5. Aanchir

    Lego City 2021 Rumours, information and discussion

    Keep in mind that Danish LEGO prices in general tend to be some of the highest in the world. So while this might seem absurdly expensive from the perspective of those of us who are used to living in countries where LEGO is cheaper, it's not nearly as exorbitant compared to the price of other sets in Denmark. For reference, the Ski Resort set is around 90 USD in the United States and 80 EUR in Germany, but it's 749 DKK in Denmark — which is equivalent to about 120 USD or 100 EUR under current conversion rates. By comparison, 649 DKK is a more typical price in Denmark for sets that cost around 70 USD/EUR in the United States or Germany like 4 Privet Drive, Mia's House, Friendship Bus, or Heartlake City Airplane. Obviously, it's only realistic to expect SOME kind of surcharge for any "on demand" service like this, since the packing process can't be automated or done in huge batches like with more standardized products. But truthfully, this seems like a much more efficient way of handling that sort of thing compared to previous attempts at "on demand" ordering like LEGO Factory or LEGO Design by Me (which had to be sorted and packed by hand, and couldn't offer any guarantee that the models and instruction manuals people received would would meet the same quality standards as regular sets). It'll definitely be interesting to see how this program goes and whether it might pave the way for similar services like this in the future! But it's certainly far from guaranteed, which is probably why LEGO chose to roll it out on such a limited (i.e. Denmark-exclusive) basis before deciding whether it's ready for a wider release.
  6. Aanchir

    Is LEGO using the 18+ rating wrong?

    Well, I disagree about the Sesame Street set not being very complicated. New Elementary wrote a review of it that goes into a lot of detail about the building techniques, which include various SNOT techniques and even full stud reversals. Even before LEGO rolled out the new 18+ branding for their "adult" sets, it would have certainly gotten at least a 14+ age recommedation like the Temple of Airjitzu had, if not higher. You're right that as a show aimed primarily at toddlers and preschoolers, it's a little counter-intuitive that the first LEGO set based on that license would be an adult-targeted item like this. But I wouldn't be surprised if LEGO ended up releasing Sesame Street sets with a 4+ age rating in the future to cater the series' typical viewing audience. Conversely, this particular set is more of a nostalgia item for adults who grew up watching Sesame Street (or whose kids did). That decision was presumably driven by a combination of factors including the original LEGO Ideas project's level of complexity, the age breakdown of the project's supporters, and the nostalgic value which supporters often expressed in comments, blog posts, and social media posts about the project. If LEGO had downgraded it to a 4+ or even 6+ age range, it would have been a vast departure from the spirit of what people had supported. As for the Elf Club House, you're right that it could probably be enjoyed by kids as well as adults. But then, the Winter Village sets have always been recommended for ages 12 and up. I think by that age, most builders are perfectly capable of deciding for themselves whether they are capable enough to build sets recommended for older builders, so I don't think raising the recommended age range is too likely to dissuade many of those TFOL buyers. The designers of the Elf Tree House also appear to have continued the tradition of breaking the instructions into two booklets, so that younger builders can work on the smaller models in the first booklet while their older family members can work on the larger and more detailed ones in the second booklet. In that respect, these sets were already expected to be fun and accessible to builders younger than the age marked on the package. I suppose next year we'll be able to determine how well this decision went for them based on whether they continue to use 18+ branding on big Ideas sets or Winter Village sets. But I doubt it'll have a huge negative impact on the potential buying audience. In the very least, I can definitely see the logic in having a particular unified packaging style for "premium" products, whether or not the decision to mark them all as "18+" ends up paying off in the long term.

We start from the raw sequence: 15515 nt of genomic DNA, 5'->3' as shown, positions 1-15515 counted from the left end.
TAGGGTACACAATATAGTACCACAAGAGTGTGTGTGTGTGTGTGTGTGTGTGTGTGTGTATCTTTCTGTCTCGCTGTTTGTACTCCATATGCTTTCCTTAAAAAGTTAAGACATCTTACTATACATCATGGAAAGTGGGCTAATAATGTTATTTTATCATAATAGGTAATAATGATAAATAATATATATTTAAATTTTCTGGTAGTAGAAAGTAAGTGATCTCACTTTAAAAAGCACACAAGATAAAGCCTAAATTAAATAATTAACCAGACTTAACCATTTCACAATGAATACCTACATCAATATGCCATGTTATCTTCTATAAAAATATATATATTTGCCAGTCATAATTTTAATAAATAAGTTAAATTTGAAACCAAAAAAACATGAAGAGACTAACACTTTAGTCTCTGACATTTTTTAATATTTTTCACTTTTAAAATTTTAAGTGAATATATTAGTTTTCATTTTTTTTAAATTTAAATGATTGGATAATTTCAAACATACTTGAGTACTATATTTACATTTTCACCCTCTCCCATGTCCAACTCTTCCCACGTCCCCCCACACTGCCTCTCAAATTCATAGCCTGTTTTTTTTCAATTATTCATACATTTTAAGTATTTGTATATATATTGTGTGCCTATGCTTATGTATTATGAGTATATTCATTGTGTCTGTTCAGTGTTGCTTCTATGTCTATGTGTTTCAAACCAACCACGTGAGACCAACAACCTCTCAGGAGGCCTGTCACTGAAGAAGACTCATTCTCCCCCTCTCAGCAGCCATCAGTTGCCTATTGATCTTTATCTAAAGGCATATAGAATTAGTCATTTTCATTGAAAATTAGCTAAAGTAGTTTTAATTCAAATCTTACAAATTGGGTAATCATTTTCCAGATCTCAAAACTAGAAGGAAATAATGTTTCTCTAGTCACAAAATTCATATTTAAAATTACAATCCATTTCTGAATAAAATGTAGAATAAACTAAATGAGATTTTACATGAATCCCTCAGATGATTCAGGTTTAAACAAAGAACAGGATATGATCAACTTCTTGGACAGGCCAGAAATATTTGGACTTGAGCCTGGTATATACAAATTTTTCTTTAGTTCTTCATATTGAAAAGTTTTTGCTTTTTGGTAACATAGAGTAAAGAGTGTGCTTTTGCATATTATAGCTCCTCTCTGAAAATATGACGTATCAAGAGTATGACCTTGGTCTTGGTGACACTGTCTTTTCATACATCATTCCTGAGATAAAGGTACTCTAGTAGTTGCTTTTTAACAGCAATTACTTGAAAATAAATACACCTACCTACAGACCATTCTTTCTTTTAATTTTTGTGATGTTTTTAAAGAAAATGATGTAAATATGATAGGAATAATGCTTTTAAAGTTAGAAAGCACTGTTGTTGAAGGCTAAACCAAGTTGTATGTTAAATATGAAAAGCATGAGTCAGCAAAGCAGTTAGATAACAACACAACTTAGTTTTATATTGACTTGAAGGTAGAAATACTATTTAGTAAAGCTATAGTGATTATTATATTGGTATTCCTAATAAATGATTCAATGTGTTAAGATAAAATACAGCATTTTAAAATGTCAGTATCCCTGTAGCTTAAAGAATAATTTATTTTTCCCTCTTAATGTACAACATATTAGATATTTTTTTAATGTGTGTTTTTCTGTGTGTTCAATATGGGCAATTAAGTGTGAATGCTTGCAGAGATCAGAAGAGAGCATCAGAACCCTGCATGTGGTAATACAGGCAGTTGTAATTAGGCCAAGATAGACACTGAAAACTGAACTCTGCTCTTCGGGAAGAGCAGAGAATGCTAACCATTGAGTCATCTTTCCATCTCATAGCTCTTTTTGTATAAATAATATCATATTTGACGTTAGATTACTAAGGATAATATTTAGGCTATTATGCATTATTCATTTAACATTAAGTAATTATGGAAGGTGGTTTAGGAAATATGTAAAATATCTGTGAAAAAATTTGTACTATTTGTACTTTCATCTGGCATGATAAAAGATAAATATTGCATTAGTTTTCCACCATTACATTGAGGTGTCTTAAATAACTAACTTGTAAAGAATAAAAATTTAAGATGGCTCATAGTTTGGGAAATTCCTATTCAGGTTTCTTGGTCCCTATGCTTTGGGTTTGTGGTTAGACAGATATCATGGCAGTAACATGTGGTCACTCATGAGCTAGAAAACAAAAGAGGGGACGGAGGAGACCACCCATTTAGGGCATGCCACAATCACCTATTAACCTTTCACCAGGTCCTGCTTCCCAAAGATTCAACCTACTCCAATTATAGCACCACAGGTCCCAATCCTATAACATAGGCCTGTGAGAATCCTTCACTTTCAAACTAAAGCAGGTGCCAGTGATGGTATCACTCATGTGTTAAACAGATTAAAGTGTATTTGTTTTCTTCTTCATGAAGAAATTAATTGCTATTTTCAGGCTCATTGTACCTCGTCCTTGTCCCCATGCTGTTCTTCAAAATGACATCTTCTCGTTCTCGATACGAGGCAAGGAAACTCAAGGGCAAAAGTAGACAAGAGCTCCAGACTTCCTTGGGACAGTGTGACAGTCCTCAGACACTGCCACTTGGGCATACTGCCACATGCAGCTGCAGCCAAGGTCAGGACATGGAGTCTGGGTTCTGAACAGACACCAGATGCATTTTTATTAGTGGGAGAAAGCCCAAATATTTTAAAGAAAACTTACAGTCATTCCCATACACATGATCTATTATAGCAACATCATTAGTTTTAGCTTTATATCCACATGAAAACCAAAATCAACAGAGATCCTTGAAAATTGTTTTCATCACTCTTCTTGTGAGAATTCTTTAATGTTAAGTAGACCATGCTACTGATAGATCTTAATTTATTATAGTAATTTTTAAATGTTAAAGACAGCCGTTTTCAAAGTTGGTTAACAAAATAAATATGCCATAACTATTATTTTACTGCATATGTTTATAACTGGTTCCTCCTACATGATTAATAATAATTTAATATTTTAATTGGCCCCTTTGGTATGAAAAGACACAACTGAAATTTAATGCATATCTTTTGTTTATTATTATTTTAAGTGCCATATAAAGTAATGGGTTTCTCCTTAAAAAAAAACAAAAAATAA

7. Aanchir

    Lego themes that we would like to happen